- A second home in Hamden
- Men’s ice hockey takes 3-2 win over UMass despite power-play woes
- No. 3/3 Quinnipiac women’s hockey loses 4-1 to No. 6/7 Boston College
- Women’s ice hockey prepares for weekend against No. 6 Boston College
- Men’s ice hockey dominates UConn 5-2
- Bobcats hold off Siena to maintain the top spot in the MAAC
- A perfect pair
- Student Media teams up against domestic violence
- The Clery Act
- University set to release new website
Iraqis re-elect Saddam Hussein
A presidential referendum was held last week in Iraq to decide if Saddam Hussein would lead the Middle-Eastern nation for another seven years. Iraqi officials report that President Hussein won 100 percent backing from his people.
Izzat Ibrahim, vice chairman of Iraq’s Revolutionary Command Council, recently announced that Hussein won complete backing on whether or not he will rule for seven more years. Ibrahim insists that every one of the eligible 11,445,638 voters is in favor of Hussein.
During the voting process, many Iraqis were seen trampling American flags while signing their ballots in their own blood as a display of loyalty to Hussein.
The referendum took 12 hours and carried a celebratory feel. Pictures of Hussein hung in polling locations while drinks and biscuits were served.
White House spokesman Ari Fleischer told reporters that the referendum is not a very serious vote and that nobody places any credibility on it.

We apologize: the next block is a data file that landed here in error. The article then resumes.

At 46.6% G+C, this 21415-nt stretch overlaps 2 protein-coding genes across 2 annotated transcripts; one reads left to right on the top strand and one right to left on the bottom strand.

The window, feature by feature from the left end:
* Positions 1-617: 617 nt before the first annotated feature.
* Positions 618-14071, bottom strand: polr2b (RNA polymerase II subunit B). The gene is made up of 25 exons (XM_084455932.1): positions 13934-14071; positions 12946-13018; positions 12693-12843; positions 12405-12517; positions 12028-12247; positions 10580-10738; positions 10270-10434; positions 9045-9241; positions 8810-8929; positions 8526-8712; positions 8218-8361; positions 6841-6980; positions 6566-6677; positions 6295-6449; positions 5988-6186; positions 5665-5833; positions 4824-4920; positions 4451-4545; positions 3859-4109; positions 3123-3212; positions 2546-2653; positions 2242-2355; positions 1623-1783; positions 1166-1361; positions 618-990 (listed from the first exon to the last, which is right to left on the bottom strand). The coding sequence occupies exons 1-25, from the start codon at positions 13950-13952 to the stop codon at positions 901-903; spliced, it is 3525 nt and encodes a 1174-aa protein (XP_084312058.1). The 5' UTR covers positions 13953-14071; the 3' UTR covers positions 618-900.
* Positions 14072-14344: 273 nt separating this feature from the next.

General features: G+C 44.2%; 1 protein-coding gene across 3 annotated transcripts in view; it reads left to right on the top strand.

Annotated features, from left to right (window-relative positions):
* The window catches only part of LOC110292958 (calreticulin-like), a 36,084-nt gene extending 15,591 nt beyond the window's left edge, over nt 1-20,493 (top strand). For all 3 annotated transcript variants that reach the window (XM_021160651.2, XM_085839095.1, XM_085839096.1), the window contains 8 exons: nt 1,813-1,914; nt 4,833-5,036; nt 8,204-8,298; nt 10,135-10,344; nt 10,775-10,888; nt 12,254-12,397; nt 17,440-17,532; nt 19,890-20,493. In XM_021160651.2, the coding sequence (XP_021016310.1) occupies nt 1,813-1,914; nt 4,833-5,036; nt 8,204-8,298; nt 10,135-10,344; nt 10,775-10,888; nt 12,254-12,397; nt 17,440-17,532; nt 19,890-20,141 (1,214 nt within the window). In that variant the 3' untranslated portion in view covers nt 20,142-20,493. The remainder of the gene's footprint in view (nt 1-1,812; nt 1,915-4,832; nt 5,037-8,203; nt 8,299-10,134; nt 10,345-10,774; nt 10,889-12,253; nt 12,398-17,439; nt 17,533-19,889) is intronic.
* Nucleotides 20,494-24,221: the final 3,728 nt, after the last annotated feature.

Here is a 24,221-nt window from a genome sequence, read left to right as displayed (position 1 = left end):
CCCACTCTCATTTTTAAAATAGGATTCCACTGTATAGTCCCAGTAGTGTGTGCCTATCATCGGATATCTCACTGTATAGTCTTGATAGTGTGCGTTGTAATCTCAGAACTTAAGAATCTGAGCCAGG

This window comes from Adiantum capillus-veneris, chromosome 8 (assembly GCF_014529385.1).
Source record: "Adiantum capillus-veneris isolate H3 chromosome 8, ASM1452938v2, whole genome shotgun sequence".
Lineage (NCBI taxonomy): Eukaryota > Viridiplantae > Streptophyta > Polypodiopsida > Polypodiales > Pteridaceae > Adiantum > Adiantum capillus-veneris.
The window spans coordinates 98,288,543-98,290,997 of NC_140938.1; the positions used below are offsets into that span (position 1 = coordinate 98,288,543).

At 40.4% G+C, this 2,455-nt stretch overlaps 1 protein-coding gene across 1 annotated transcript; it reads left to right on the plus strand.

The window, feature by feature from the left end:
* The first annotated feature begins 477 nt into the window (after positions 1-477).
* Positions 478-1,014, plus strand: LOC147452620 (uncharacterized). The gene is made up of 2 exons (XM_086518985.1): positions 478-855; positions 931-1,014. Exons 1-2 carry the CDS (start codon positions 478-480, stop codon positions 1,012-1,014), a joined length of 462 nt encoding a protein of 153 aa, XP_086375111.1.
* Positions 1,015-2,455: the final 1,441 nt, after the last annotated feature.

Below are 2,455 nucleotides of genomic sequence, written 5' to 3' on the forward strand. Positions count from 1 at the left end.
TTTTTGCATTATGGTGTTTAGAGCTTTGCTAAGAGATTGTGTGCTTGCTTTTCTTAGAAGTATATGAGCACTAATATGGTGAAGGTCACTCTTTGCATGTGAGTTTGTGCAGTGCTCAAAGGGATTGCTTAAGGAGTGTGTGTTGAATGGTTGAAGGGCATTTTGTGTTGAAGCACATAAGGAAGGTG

“You can’t have free elections when the electorate goes to the polls in the knowledge that they have only one candidate, that the candidate routinely murders and tortures opponents of the regime and the penalty for slandering that sole candidate is to have one’s tongue cut out,” said the prime minister’s office in London.
While the Iraqi government tried to portray Hussein as loved by all, north of Baghdad in some Kurdish regions, many did not support the Iraqi President. The Kurds, who were not required to vote, expressed their feelings in an opinion poll that found dramatic opposition.
Almost 95 percent of the 3,500 people questioned were against Saddam Hussein being re-elected as president.
While Hussein was being re-elected, American and British officials were busy discussing plans of war against the same man.
The two nations want a new United Nations Security Council resolution that would give UN weapons inspectors full power to uncover Iraqi weapons and to trigger a war if Iraq resists full inspections.